Changing Wind Scenario

Move towards a competitive bidding regime

The year 2016-17 was marked by multiple changes aimed at reviving investor interest in the wind energy segment in India. While regulatory changes such as a reduction in accelerated depreciation (AD) benefits were brought in, the year also saw a transition from feed-in tariffs (FiTs) to competitive bidding for project awards. Amidst all this, the segment added a record capacity of 5.4 GW. Renewable Watch presents the views of industry stakeholders regarding the recent trends and developments, and their impact on the future of the wind energy segment…

What are your views on the recent wind power auction result? Are the bids viable?

Anish De

In terms of project allocation in the wind power segment, the 1 GW tender by the Solar Energy Corporation of India is a breakthrough. Going forward, this could initiate the movement towards reverse bidding mechanism for wind project allocation in the country, shifting away from the existing FiT regime.

With regard to quoted tariffs, while the bids are aggressive, viability concerns might not be significant on account of lower offtake risk and higher project size, resulting in economies of scale as well as a strong track record of the winners.

D.V. Giri

The results are an outcome of competitive bidding and the bids are definitely viable and achievable for a state like Tamil Nadu. There are several reasons for this. The land required for the project has been acquired at a relatively cheaper price and thus the project owners have an advantage. Funds are available to the bidders at a much more competitive and concessional price. They are also enjoying a concessional original equipment manufacturer cost. With the recent project, the plant load factor (PLF) could be in the range of 38-42 per cent.

Naveen Khandelwal

It is a very subjective matter. Without calling the bids fully viable or unviable, all we would like to say is that they were extremely aggressive. In order to deliver these numbers, every assumption has to fall in place. There is no room for any surprises and zero margin for errors. The comfortable bid should have been Rs 3.70-Rs 3.90 per kWh. The reason for the bids going so low could be that some companies might have had some old sites close to the central transmission utility (CTU), which gave them a competitive advantage.

Apart from that, we see the scarcity of supply as a big factor. Other than this 1,000 MW, there was no other wind project in the pipeline. In that case, even if you are earning optimal returns, it is enough to make the growth pipeline visible to its investors. Moreover, there are speculations that new turbines will be provided by Gamesa or Vestas at a lower price, which will reduce the project cost. Even lenders have agreed to finance these projects as they have zero visibility of project pipeline. Hopefully, 50-70 per cent of these projects will materialise.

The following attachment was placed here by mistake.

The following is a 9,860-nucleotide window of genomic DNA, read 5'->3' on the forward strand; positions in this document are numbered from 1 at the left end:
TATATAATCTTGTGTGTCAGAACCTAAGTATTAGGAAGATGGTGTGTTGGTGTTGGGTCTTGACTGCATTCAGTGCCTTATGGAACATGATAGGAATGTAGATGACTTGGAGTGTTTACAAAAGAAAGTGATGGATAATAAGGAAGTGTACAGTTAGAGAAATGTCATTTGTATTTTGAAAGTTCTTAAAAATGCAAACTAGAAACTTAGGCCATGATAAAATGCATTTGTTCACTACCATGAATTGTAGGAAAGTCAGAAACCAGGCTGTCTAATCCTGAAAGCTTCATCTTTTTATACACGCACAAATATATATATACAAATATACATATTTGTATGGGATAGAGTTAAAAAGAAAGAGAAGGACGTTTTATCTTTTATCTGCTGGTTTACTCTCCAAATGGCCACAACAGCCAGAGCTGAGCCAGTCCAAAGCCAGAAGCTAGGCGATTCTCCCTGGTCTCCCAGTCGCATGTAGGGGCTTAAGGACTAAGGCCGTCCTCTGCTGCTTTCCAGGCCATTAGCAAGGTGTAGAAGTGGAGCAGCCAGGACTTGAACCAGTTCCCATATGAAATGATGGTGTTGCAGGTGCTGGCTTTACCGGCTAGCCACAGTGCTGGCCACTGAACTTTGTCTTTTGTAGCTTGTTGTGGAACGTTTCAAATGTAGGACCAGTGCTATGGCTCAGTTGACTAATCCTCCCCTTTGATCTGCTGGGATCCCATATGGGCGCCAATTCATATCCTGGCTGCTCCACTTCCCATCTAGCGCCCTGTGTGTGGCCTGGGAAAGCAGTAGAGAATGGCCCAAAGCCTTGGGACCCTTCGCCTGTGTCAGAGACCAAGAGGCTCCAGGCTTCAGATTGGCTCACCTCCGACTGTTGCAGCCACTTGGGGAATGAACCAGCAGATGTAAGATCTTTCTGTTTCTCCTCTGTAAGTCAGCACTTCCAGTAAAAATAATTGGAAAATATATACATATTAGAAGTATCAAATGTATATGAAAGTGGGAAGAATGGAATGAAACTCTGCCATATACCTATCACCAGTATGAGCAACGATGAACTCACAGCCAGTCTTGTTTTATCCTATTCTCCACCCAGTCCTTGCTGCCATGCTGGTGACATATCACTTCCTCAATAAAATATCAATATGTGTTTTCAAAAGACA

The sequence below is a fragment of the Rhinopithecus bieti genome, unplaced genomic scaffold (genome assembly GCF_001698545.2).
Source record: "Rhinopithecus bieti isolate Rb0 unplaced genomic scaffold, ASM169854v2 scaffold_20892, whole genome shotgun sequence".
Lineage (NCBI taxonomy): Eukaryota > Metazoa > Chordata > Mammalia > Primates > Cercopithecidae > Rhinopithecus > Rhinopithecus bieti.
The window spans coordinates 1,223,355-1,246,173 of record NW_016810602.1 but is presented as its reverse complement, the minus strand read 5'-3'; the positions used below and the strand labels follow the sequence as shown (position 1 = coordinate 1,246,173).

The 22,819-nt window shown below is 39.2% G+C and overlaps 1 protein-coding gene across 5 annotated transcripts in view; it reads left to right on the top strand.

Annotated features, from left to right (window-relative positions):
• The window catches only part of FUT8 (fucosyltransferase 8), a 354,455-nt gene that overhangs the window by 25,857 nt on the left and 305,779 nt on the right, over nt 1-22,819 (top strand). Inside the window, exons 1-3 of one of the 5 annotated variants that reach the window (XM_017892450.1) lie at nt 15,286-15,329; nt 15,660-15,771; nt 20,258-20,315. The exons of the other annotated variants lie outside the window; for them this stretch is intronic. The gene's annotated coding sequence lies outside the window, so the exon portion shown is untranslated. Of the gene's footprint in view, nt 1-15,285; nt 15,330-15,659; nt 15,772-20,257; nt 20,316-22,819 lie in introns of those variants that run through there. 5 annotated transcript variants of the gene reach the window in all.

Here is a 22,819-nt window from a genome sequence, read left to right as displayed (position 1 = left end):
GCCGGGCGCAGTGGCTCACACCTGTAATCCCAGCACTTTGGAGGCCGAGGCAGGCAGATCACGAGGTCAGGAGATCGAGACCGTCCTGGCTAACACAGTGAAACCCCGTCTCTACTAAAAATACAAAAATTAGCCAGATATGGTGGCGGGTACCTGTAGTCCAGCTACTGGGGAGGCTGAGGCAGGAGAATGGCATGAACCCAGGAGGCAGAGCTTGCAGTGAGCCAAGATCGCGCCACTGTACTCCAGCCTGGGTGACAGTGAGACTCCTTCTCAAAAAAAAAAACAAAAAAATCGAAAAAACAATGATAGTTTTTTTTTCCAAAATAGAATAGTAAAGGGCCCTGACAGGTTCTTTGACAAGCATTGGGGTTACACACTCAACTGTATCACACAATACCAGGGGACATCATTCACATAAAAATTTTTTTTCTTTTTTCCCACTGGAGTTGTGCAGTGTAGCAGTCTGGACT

Kailash Tarachandani

The Indian wind industry witnessed a historic low tariff in the very first auction in the segment. Surprisingly, the bidders quoted a tariff that raised concerns over the sustainability of the industry. The return on any tariff depends upon the availability of wind in the project area and the technology employed to harness it. We may assume that the developers have chosen a high wind site, which would yield a satisfactory return even on such low tariffs.

The other side of the coin is to develop the technology. No doubt, developers may come up with bigger capacity turbines, which may lead to substantial returns even on such low tariffs. On a positive note, let us think about advancing the technology and making the sector even more viable with healthy discoms, which will in turn be beneficial for the entire industry. Another way to ensure returns is by executing the project efficiently within the standard 18-month gestation period. A positive point of the auctions is the likelihood of signing of power purchase agreements (PPAs) in advance, which has been a major concern for developers.

Do you think that states like Gujarat and Andhra Pradesh are justified in stating that they would not allocate new projects at more than Rs 3.46 per kWh?

Anish De